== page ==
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    • pp.185-204
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    • 2017
  • High-resolution wind measurements at 2.25 m in height were used to investigate the mean and turbulence properties of an extreme thunderstorm wind event in West Texas. These data were combined with single Doppler scans from the Texas Tech University Ka-band mobile Doppler radars systems (TTUKa) to provide meteorological context over the surface measurement stations for portions of the outflow. Several features characteristic of a severe wind event were noted in the radar data, including a bowing portion of the thunderstorm complex and a small circulation on the leading edge. These features were reflected in the surface wind time histories and provided natural separation between various regions of the outflow. These features also contributed to the peak 1-s gust at all measurement stations. The turbulence characteristics of each outflow region were also investigated and compared. Reduced values of running turbulence intensity and elevated values of longitudinal integral scales were noted during the period of peak wind speed. Larger scales of turbulence within the outflow were also suggested via spectral analysis.

A proposed model of the pressure field in a downburst

  • Tang, Z.;Lu, L.Y.
    • Wind and Structures
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    • v.17 no.2
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    • pp.123-133
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    • 2013
  • Pressure field and velocity profiles in a thunderstorm downburst are significantly different from that of an atmospheric boundary layer wind. A model of the pressure field in a downburst is presented in accordance with the experimental and numerical results. Large eddy simulation method is employed to investigate transient pressure field on impingement ground of a downburst. In addition, velocity profiles of the downburst are studied, and good agreement is achieved between the present results and the data obtained from empirical models.

Wind structure and codification

  • Holmes, J.D.;Baker, C.J.;English, E.C.;Choi, E.C.C.
    • Wind and Structures
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    • v.8 no.4
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    • pp.235-250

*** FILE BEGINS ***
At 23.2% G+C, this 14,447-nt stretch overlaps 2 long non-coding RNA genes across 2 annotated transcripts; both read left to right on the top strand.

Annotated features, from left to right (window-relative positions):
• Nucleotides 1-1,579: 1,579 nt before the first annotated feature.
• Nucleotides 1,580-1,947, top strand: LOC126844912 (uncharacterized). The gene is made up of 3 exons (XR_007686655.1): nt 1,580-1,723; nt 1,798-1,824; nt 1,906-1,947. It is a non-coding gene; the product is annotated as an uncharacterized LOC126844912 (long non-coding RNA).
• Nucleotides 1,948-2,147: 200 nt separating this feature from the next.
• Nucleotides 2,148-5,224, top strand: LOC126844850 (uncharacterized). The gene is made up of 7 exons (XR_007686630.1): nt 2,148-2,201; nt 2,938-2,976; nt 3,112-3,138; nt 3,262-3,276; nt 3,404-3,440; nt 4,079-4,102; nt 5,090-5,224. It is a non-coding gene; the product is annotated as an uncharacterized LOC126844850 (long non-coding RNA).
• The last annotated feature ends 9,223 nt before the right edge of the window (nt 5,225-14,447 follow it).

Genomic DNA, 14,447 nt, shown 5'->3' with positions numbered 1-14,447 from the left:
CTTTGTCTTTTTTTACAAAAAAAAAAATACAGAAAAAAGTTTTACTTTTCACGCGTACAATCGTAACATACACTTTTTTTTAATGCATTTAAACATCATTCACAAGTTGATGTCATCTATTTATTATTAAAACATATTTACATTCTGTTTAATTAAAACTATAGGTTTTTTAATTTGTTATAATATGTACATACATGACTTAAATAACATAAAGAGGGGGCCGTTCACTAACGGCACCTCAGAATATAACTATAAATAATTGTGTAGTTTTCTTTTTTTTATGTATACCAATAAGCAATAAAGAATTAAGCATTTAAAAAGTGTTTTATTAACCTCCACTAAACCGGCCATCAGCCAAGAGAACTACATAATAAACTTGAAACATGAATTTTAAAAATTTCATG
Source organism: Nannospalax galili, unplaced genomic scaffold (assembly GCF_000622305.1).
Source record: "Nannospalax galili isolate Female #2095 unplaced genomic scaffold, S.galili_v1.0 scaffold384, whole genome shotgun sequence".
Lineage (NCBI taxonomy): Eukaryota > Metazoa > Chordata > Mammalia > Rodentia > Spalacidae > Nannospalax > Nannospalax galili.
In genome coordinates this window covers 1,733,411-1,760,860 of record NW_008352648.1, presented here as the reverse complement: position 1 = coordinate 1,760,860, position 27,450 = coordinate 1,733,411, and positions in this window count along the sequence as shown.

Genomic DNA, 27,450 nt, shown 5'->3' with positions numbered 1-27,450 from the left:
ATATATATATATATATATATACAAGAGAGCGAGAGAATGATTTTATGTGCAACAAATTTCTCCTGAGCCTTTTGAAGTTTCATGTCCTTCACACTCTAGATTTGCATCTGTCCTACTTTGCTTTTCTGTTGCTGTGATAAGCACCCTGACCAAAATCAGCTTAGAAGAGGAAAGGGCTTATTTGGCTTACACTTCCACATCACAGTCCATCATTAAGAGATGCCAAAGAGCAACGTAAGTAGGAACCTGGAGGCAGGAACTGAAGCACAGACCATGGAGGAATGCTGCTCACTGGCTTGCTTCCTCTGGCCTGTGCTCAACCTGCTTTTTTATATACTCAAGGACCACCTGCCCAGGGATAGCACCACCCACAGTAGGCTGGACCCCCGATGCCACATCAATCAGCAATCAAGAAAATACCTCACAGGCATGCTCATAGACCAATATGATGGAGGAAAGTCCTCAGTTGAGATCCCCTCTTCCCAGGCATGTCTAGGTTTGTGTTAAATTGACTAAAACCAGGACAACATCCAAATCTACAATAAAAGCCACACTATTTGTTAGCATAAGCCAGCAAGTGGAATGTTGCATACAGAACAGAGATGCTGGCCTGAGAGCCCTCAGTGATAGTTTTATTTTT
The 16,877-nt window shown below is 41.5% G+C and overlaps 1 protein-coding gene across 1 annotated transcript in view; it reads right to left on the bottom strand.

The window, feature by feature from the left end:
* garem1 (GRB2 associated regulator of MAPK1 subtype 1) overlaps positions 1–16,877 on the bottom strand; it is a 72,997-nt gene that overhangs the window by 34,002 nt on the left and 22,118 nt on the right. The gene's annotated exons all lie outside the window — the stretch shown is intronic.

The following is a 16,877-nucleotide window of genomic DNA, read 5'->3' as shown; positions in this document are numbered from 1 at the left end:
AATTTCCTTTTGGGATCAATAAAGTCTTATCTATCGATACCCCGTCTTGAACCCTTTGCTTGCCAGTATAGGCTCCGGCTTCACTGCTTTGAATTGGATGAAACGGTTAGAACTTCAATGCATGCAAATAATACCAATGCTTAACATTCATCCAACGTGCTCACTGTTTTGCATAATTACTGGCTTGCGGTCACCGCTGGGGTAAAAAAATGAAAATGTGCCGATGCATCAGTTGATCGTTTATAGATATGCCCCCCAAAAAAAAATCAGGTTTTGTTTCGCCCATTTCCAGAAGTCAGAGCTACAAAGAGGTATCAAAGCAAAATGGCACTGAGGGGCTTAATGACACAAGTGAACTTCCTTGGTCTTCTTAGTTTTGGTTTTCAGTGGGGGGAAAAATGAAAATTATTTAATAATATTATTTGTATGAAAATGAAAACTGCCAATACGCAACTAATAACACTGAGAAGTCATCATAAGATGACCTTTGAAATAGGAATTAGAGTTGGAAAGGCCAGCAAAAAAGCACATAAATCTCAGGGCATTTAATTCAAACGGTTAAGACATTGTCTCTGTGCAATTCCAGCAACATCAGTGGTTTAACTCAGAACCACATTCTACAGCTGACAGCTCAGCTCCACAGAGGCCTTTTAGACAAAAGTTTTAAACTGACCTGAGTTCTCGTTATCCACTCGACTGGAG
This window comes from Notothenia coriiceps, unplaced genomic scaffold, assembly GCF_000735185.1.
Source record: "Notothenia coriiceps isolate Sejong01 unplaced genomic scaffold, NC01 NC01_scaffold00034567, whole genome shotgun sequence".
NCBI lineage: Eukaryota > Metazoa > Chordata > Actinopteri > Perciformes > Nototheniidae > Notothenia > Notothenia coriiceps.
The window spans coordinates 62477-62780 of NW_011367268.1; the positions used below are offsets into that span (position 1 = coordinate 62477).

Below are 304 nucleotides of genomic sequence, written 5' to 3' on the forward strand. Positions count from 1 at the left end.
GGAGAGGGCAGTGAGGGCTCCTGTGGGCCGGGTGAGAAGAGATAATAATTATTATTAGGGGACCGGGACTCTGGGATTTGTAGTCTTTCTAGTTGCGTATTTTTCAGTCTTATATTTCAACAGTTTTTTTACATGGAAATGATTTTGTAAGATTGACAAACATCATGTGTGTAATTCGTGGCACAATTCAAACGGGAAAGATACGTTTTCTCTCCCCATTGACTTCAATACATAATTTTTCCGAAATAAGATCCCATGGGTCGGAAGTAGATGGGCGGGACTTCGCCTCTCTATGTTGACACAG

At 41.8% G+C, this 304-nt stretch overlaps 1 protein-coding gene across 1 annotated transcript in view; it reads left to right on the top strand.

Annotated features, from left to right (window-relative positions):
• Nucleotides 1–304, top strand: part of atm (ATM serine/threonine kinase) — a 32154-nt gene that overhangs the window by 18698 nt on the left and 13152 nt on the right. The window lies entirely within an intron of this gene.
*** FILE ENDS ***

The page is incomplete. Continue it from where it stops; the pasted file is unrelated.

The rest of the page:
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    • 2005
  • The paper describes the work of the Working Group on Wind Structure, one of the International Codification Working Groups set up by the International Association of Wind Engineering in 1999. The topics of terrain and exposure, shielding and shelter, topographic effects, tropical cyclone and hurricane wind structure, and thunderstorm wind structure, are described with emphasis on their codification in wind loading codes and standards. Recommendations from the working group are given.

Wind pressure on a solar updraft tower in a simulated stationary thunderstorm downburst

  • Zhou, Xinping;Wang, Fang;Liu, Chi
    • Wind and Structures
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    • v.15 no.4
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    • pp.331-343
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    • 2012
  • Thunderstorm downbursts are responsible for numerous structural failures around the world. The wind characteristics in thunderstorm downbursts containing vortex rings differ with those in 'traditional' boundary layer winds (BLW). This paper initially performs an unsteady-state simulation of the flow structure in a downburst (modelled as a impinging jet with its diameter being $D_{jet}$) using a computational fluid dynamics (CFD) method, and then analyses the pressure distribution on a solar updraft tower (SUT) in the downburst. The pressure field shows agreement with other previous studies. An additional pair of low-pressure region and high-pressure region is observed due to a second vortex ring, besides a foregoing pair caused by a primary vortex ring. The evolutions of pressure coefficients at five orientations of two representative heights of the SUT in the downburst with time are investigated. Results show that pressure distribution changes over a wide range when the vortices are close to the SUT. Furthermore, the fluctuations of external static pressure distribution for the SUT case 1 (i.e., radial distance from a location to jet center x=$D_{jet}$) with height are more intense due to the down striking of the vortex flow compared to those for the SUT case 2 (x=$2D_{jet}$). The static wind loads at heights z/H higher than 0.3 will be negligible when the vortex ring is far away from the SUT. The inverted wind load cases will occur when vortex is passing through the SUT except on the side faces. This can induce complex dynamic response of the SUT.